Poems are a very stupid thing to be good at. Poems are basically like dreams. Something everybody likes to tell other people but stuff that nobody actually cares about when its not their own.
This is a film I’ve wanted to watch for a while because I absolutely love Girls. This was Lena Dunham’s film that led to her creating Girls, and is written and directed and starring her (much like Girls.) I can’t say it was my favourite film but i have to say that Dunham has a way of making a film in a unique manner. She makes a film with all the small moments in life that are usually edited out, but she makes you realise how important and telling these moments are about us and our lives. It wasn’t the most enjoyable or riveting watch, it wasn’t visually striking but it left me extremely introspective. A good film makes you think, and this left me thinking and I really appreciate that. Dunham’s work speaks to me just because she puts situations I can relate to on film and makes me think – what art should do.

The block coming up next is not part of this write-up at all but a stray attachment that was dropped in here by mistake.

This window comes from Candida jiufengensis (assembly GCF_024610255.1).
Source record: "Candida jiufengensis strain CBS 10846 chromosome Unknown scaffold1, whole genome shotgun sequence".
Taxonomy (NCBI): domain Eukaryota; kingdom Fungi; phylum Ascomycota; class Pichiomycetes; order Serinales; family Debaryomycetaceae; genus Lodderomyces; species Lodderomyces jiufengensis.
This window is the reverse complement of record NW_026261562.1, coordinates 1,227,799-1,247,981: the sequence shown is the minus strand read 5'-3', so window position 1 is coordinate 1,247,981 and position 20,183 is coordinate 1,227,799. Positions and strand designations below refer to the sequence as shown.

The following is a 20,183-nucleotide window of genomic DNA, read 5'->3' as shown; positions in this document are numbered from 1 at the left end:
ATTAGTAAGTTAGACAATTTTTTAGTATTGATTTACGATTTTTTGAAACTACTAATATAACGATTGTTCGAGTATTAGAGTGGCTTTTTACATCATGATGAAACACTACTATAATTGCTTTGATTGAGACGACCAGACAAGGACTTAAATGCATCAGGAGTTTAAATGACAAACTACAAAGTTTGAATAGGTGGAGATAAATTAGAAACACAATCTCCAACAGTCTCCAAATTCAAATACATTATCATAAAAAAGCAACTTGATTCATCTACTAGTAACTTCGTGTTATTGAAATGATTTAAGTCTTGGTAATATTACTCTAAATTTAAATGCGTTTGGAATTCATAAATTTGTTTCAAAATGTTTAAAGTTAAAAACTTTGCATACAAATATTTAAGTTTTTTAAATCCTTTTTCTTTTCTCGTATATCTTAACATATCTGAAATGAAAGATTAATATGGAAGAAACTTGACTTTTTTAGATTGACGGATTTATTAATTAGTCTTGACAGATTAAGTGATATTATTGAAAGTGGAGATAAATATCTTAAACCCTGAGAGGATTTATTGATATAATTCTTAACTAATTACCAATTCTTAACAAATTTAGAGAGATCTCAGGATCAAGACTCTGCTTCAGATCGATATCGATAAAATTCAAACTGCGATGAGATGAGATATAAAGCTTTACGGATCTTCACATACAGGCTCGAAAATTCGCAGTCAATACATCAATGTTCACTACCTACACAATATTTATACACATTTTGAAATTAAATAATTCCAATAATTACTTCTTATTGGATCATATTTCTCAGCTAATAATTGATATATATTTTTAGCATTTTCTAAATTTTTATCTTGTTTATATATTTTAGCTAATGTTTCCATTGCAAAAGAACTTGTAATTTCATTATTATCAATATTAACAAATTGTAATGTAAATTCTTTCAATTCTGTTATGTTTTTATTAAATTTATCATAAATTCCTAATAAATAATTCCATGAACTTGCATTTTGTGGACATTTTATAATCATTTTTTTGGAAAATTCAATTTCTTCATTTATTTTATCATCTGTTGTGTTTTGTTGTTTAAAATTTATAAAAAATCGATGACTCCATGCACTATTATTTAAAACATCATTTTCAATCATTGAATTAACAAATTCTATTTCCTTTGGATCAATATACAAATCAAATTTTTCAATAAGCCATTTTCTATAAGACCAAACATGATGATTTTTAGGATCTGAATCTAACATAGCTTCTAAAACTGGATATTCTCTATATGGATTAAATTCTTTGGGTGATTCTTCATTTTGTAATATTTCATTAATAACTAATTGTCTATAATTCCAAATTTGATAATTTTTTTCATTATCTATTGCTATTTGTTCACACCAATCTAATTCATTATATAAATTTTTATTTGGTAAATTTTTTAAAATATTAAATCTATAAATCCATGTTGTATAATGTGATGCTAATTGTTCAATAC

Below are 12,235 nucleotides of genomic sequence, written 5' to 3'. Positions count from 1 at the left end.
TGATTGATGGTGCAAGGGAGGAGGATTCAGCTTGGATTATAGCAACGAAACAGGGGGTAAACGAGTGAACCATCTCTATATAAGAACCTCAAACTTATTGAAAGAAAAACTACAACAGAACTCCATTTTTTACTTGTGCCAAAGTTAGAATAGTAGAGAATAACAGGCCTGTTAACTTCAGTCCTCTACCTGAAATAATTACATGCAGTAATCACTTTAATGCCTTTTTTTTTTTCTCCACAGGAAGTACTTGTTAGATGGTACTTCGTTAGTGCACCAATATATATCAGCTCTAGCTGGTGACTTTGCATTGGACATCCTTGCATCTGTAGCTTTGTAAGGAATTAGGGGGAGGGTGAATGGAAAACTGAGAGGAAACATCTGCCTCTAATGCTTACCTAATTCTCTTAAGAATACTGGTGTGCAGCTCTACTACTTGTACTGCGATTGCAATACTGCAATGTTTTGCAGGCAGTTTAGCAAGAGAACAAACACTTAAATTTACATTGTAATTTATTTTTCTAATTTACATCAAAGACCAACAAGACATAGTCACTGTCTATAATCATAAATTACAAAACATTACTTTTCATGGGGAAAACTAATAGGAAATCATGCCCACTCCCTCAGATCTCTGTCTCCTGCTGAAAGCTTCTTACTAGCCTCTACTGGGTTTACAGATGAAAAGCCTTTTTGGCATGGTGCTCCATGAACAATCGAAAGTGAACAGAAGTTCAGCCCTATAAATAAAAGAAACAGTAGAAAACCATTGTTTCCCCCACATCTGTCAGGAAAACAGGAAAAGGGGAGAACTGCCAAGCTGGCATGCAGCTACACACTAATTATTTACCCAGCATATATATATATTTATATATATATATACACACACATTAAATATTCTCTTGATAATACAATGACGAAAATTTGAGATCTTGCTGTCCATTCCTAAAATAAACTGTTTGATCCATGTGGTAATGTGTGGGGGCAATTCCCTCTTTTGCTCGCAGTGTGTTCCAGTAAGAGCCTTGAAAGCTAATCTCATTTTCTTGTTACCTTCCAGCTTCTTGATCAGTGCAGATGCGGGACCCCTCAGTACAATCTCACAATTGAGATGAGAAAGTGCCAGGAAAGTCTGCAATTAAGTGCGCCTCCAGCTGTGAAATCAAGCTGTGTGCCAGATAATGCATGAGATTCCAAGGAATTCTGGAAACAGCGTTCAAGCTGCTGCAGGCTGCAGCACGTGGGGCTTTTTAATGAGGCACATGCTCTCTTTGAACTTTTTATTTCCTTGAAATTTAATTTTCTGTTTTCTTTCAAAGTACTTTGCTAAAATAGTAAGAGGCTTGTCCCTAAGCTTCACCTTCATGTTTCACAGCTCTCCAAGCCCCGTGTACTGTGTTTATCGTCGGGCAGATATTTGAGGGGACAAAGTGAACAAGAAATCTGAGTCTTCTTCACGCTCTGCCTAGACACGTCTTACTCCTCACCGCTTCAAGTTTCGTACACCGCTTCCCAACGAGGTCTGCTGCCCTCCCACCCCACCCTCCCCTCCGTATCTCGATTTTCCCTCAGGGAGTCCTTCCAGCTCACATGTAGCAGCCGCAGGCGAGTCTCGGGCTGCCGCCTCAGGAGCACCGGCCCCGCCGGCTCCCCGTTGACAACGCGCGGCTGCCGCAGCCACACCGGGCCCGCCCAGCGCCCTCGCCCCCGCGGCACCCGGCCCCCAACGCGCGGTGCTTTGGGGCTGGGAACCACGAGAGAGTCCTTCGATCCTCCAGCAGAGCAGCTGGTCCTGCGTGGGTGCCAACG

Back to the film, it follows a recent college graduate (Dunham) as she moves back home to New York following a break up. It investigates the post graduate life and how a college degree doesn’t mean life is figured out. It also features Dunham’s real life sister Grace, Laurie Simmons and Girls stars Jemima Kirke and Alex Karpovsky. Laurie Simmons is the disattached mother who brings a great uncomfortable sense to scenes and Jemima Kirke brings great hilarious on screen energy just like she does in Girls, definite highlight. In the end, it’s a unique film with a strange set of characters with the feel of real life and not simply movie magic – also, rest assured, everyone goes through a hard time.
“Studying is hard and boring. Teaching is hard and boring. So, what you’re telling me is to be bored, and then bored, and finally bored again, but this time for the rest of my life? This whole stupid country is bored!”